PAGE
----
Over the last two years, I’ve written twenty-six essays on political and ethical philosophy, government, and the ills of the political system under which we suffer today. The first twelve covered the philosophy, with side trips into science and environmentalism. The second group of seven were mainly about economic matters; though I did also discuss property and borders. The third group of seven led towards my diagnosis of the problems we face.
I’m just about done with the diagnosis. So today, I’ll embark on my search for Cure.
This essay is the first of a set of four, in which I aim to outline a new system of minimal or, as some say, “minarchist” governance. I call this convivial governance. This system will be bottom-up and de-politicized. That is: First, it will focus on the individual, and on small communities. And second, it will not allow any political ideology or agenda to be imposed on any of the governed against their wills.
In this, the first of the set, I’ll give an overview of my system. I’ll look at its aims, its functions, and its general design. The second essay will address the ethical principles on which it will be based. These are: First, moral equality, and the Convivial Code which encapsulates it. Second, common sense justice. Third, human rights. And fourth, maximum freedom for every individual. The third essay will sketch out some of the institutions which might implement convivial governance. And the fourth will discuss the thorny matter of how it should be paid for. After that, I’ll fill in some of the remaining gaps in a number of follow-up essays.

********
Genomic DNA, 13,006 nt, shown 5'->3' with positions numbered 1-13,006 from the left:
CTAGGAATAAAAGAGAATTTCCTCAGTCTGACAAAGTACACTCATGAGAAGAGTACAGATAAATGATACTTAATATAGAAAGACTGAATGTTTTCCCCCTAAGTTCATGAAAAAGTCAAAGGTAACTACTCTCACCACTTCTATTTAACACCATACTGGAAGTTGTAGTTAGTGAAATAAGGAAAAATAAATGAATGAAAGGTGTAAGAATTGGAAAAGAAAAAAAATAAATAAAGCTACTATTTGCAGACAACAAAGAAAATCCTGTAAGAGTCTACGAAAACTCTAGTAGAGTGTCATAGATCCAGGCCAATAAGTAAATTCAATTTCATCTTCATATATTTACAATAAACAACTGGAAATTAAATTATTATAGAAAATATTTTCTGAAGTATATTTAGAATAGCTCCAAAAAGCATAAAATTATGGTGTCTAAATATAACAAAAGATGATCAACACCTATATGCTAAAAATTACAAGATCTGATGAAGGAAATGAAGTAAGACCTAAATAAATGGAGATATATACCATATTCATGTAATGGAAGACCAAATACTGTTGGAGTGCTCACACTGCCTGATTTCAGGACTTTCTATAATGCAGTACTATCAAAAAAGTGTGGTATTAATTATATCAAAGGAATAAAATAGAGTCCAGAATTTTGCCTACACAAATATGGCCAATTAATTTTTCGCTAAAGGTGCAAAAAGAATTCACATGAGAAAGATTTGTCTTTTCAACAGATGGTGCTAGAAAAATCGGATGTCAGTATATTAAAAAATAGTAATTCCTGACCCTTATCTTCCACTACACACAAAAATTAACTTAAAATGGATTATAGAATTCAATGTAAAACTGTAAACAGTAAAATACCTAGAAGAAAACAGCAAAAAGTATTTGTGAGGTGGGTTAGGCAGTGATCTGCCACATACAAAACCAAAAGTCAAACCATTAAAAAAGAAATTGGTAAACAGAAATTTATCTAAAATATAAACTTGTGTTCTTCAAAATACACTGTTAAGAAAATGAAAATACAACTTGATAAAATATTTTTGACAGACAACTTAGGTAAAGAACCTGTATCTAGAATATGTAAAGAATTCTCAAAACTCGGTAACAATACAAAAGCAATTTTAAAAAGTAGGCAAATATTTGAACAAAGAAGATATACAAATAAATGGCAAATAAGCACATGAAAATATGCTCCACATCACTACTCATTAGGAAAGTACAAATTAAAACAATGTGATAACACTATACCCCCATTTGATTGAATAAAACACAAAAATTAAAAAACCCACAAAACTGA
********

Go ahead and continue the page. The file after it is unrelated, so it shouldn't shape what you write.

I’m sure that many people will find my ideas crazy, unworkable or both. But in that case, it’s up to them to tell me where and why I’m wrong, and to suggest better solutions if they can.
What is convivial governance?
Convivial governance is the phrase I use for a future system of minimal governance, which will allow good people to live together in an environment of peace, justice and maximum freedom for every individual. Put succinctly, it will be governance of convivial people, by convivial people, for convivial people.
It will govern a community of individuals, in much the same way as a referee governs a football match. It will also adjudicate as needed on the relationships between those individuals, the voluntary societies to which they belong, and other individuals and societies with which they interact.
The word convivial, meaning living together (with a side sense of living together well), I have borrowed from the Belgian philosopher Frank van Dun. His convivial order is a framework in which: “people live together regardless of their membership, status, position, role or function in any, let alone the same, society.” And he describes it as: “an order of friendly exchange among independent persons.”
I think of convivial governance as a system of governance intended to support, and to help to maintain, a particular kind of order. That is, Frank van Dun’s convivial order. And this “order” is, indeed, ordered. Though it is not a social order; it is not order imposed from the top down. The convivial order is a bottom-up order. Convivial order is spontaneous order.
I also use the word convivial in a more general sense, of treating other people peacefully and civilly. And convivial conduct (also known as conviviality) is the behaviour habitually indulged in by those who are, generally speaking, good people to have around you. Peacefulness, truthfulness and dealing in good faith are examples of convivial conduct. And aggressions, thefts, lies, dishonesty, deceptions and bad faith are examples of unconvivial conduct.
It’s important to note that convivial conduct is not at all the same as obeying the rules or laws of any particular culture, society or government. In fact, the core rules of convivial conduct – that is, what is convivial when dealing with strangers – are independent of any culture, religious rules or government laws. I’ll say more about this (the Convivial Code) in the next essay in this set.